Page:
"At the California Institute of Technology, they're developing a way to turn sunlight and water into fuel for our cars," President Obama said in his Jan. 25 State of the Union address. He was referring to the Joint Center for Artificial Photosynthesis, or JCAP, where a team of California scientists are taking a multi-pronged approach to try to engineer a clean, cheap energy source from the sun.
The project will be led by Caltech's Nathan Lewis, a chemist. Caltech physicist Harry Atwater is also part of the newly formed Department of Energy-funded project. The Times recently spoke with them about their work on the joint effort.
It's exciting that the president is talking about innovation happening in California.
Atwater: We were absolutely excited as well. My 13-year-old son, an aspiring chemist, was in the other room watching it on TV; when the president mentioned Caltech, he shouted out: "Dad, is that you?" And I said: "Yeah!"
What we're working on is turning sunlight into electricity. Solar fuels represents a whole new dimension of research. We want to take the knowledge we have about electronic materials and apply it to a liquid solution to create the precursor to chemical fuel.
How did JCAP get started?
Lewis: There was a national competition to form a Department of Energy hub; 20 consortia applied as teams. The team led by myself, with my colleagues at Caltech, some of the UCs, Stanford, the SLAC National Accelerator Laboratory and the Lawrence Berkeley National Laboratory, won that competition.
We have a California-based team of 200 scientists working on nothing else but fuels from sunlight.
What is artificial photosynthesis?
Lewis: The sun has this little problem — it goes out locally every single night. We need to find a way to store that solar energy. Chemical fuel is the most dense way we know how to store energy.
We're inspired by what a plant does. Our strategy is to copy nature's strategy in photosynthesis.
In the lab, after 30 years of research, we know we can make fuel from the sun, in essence a solar fuel. And we can make it in way that is 10 times more efficient than the fastest-growing plant. So we know this can be done.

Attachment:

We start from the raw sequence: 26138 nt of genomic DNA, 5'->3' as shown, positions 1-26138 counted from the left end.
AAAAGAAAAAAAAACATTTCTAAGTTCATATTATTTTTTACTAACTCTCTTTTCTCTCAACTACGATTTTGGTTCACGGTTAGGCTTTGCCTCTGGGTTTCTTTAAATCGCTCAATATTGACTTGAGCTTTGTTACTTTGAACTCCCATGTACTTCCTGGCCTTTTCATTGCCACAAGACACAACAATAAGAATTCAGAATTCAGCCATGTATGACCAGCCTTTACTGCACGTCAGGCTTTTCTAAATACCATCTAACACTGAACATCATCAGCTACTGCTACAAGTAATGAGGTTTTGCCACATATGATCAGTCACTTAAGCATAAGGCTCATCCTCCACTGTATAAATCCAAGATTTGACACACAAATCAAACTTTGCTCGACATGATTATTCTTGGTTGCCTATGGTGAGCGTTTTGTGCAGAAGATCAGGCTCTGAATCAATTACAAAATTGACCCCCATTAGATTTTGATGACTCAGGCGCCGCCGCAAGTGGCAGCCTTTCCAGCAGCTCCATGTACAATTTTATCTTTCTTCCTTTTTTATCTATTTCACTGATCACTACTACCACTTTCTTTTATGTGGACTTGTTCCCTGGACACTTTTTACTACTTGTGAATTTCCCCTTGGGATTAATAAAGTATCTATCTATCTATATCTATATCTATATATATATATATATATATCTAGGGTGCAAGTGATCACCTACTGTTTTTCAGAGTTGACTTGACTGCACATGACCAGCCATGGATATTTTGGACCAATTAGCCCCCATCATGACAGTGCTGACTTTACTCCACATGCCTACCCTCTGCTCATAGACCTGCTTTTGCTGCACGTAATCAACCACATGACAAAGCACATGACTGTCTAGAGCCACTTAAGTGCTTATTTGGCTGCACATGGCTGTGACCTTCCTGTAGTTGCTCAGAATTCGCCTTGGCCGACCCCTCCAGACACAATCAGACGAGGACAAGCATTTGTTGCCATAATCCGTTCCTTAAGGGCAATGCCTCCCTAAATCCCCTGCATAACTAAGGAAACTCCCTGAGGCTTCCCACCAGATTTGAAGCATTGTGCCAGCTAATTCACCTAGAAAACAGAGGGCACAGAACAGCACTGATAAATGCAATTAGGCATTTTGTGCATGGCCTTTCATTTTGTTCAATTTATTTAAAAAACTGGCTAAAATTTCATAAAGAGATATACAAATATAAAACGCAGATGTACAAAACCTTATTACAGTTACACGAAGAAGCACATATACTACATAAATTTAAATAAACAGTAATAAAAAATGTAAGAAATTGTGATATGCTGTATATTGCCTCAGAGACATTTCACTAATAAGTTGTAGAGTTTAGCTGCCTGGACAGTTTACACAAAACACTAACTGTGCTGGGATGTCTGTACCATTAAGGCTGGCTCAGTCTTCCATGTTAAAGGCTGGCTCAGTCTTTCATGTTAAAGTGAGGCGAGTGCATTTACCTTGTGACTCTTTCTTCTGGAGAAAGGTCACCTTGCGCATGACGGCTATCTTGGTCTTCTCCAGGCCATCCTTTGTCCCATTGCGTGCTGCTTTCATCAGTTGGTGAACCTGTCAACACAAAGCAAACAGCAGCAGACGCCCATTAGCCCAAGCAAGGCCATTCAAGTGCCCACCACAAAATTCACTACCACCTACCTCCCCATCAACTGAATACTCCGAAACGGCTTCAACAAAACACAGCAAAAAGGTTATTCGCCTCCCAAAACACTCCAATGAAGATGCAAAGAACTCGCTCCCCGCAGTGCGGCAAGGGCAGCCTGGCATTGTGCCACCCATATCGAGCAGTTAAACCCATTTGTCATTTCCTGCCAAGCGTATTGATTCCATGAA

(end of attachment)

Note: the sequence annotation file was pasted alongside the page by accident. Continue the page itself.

But we want it to be cheap, efficient and robust. We can now can give you two of those, but not all three at the same time. The goal of JCAP is to get all three.
How soon will we see products or examples of how this works?
Lewis: That is one of the goals — we are going to build prototypes of solar fuel generators as soon as we can. You will be able to hold it in your hand. It will look like bubble wrap, or it might look like a membrane, similar to the material in a very good waterproof jacket.
We are almost positive that the first prototype will not work. The second prototype will probably not work. But sometime, maybe by the sixth time, it will work. In the first five years, we'll have working prototypes, but the first ones will be expensive. We'll declare partial victory, but we can always invent ways to make them faster and cheaper.
Can you explain a bit of the chemistry in the photosynthesis you are trying to create?
Lewis: We capture the energy from sunlight in tiny fibers, arranged like fibers on a carpet or blades of grass on a lawn, that are made from the same (but more expensive) materials that are used in solar panels. But instead of making electricity, the sunlight absorbed by these cheap, tiny fibers is directed to catalysts that produce fuel.
One catalyst reacts with water to make oxygen, which we vent into the air. The other catalyst reacts with water to make hydrogen and/or reacts with carbon dioxide from the air, just like a plant does, to make a fuel. This fuel will likely first be hydrogen, but in later implementations we think it could be natural gas or methanol or even possibly gasoline.
We already have many of the needed pieces: We have some of the light-absorbing microfibers; we have some catalysts; we have even connected some of the catalysts together onto the microfibers. But we don't yet have the whole system all working together, at one time, under the same conditions. Doing that, and doing it in an affordable, scalable way, is the challenge.
What types of materials are involved?
Atwater: Though we will start with known light-absorbing and catalytic materials, we will likely need to invent new materials because the materials we have now don't have the ideal properties. Eventually, we will have a data library about properties of new semiconductors to draw from. Then we'll test which of those materials is the most efficient for solar fuel generation.
One of the catalyst materials you'd want to replace is platinum. Why?
Atwater: The thing that platinum does well is to split water in environments that include oxygen and hydrogen. It is stable in both environments and has a high rate of catalysis. We need an Earth-abundant material to replace it because it is rare, and thus expensive.
Can you explain a bit how artificial photosynthesis would work?